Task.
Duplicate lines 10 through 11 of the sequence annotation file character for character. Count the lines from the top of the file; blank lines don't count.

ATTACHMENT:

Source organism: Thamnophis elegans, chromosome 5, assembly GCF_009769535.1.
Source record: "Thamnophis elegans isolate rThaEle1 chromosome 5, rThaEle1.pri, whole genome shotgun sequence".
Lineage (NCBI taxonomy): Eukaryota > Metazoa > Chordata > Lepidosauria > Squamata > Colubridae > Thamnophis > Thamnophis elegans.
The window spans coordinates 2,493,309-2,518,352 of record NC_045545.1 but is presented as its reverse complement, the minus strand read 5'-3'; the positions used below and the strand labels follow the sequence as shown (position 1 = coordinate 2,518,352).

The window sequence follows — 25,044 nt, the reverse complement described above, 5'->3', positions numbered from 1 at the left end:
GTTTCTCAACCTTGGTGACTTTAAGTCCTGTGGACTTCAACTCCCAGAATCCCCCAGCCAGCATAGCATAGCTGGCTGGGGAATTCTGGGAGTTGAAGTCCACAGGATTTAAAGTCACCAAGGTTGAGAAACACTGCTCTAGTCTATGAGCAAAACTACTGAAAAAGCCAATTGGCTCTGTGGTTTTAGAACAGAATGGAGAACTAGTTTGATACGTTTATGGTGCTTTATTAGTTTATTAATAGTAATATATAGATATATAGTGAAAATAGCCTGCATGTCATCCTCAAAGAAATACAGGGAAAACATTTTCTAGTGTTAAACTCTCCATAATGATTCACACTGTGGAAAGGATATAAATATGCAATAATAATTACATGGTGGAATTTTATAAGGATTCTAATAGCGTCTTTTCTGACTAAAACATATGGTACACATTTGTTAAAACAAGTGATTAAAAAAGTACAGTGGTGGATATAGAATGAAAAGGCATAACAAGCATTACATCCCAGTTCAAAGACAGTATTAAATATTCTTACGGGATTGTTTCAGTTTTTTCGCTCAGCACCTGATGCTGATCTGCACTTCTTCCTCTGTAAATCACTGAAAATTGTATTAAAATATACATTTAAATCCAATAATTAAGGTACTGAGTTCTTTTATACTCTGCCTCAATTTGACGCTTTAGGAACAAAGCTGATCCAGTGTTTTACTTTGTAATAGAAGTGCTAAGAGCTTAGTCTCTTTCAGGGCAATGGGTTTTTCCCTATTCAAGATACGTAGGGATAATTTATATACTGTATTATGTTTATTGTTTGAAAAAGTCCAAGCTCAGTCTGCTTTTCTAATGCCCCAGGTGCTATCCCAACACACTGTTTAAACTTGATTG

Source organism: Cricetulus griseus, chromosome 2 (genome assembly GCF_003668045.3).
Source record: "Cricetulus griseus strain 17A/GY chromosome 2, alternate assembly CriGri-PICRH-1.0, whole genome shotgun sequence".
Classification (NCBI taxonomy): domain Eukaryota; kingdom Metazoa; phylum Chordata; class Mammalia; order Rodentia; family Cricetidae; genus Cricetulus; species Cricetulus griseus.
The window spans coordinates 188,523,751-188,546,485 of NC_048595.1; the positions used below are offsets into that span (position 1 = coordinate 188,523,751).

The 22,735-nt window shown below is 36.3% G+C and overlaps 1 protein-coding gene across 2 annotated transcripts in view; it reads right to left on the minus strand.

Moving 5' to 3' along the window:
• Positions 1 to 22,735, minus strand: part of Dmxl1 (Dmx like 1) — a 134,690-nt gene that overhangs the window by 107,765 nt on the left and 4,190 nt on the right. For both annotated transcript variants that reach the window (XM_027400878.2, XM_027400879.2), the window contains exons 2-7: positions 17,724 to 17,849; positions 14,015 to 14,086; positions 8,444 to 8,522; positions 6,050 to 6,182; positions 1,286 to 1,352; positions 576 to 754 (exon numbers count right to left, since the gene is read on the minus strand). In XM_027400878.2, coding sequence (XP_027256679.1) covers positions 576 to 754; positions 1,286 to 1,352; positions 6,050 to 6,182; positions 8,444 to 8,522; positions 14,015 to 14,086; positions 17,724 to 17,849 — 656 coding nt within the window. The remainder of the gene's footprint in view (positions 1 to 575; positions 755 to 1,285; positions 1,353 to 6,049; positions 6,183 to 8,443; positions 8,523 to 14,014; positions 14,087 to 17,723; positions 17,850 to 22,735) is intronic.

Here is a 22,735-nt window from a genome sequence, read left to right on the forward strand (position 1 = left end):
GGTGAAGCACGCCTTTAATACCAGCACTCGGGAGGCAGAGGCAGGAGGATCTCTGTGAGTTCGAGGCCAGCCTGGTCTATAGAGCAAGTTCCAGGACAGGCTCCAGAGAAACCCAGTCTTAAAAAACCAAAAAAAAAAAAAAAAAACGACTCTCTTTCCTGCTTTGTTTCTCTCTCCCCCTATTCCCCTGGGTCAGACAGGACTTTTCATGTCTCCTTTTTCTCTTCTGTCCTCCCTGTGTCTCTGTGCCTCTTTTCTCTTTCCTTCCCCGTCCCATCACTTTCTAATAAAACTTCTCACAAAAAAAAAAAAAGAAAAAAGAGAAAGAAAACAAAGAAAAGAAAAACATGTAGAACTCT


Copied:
The window spans coordinates 188,523,751-188,546,485 of NC_048595.1; the positions used below are offsets into that span (position 1 = coordinate 188,523,751).

The 22,735-nt window shown below is 36.3% G+C and overlaps 1 protein-coding gene across 2 annotated transcripts in view; it reads right to left on the minus strand.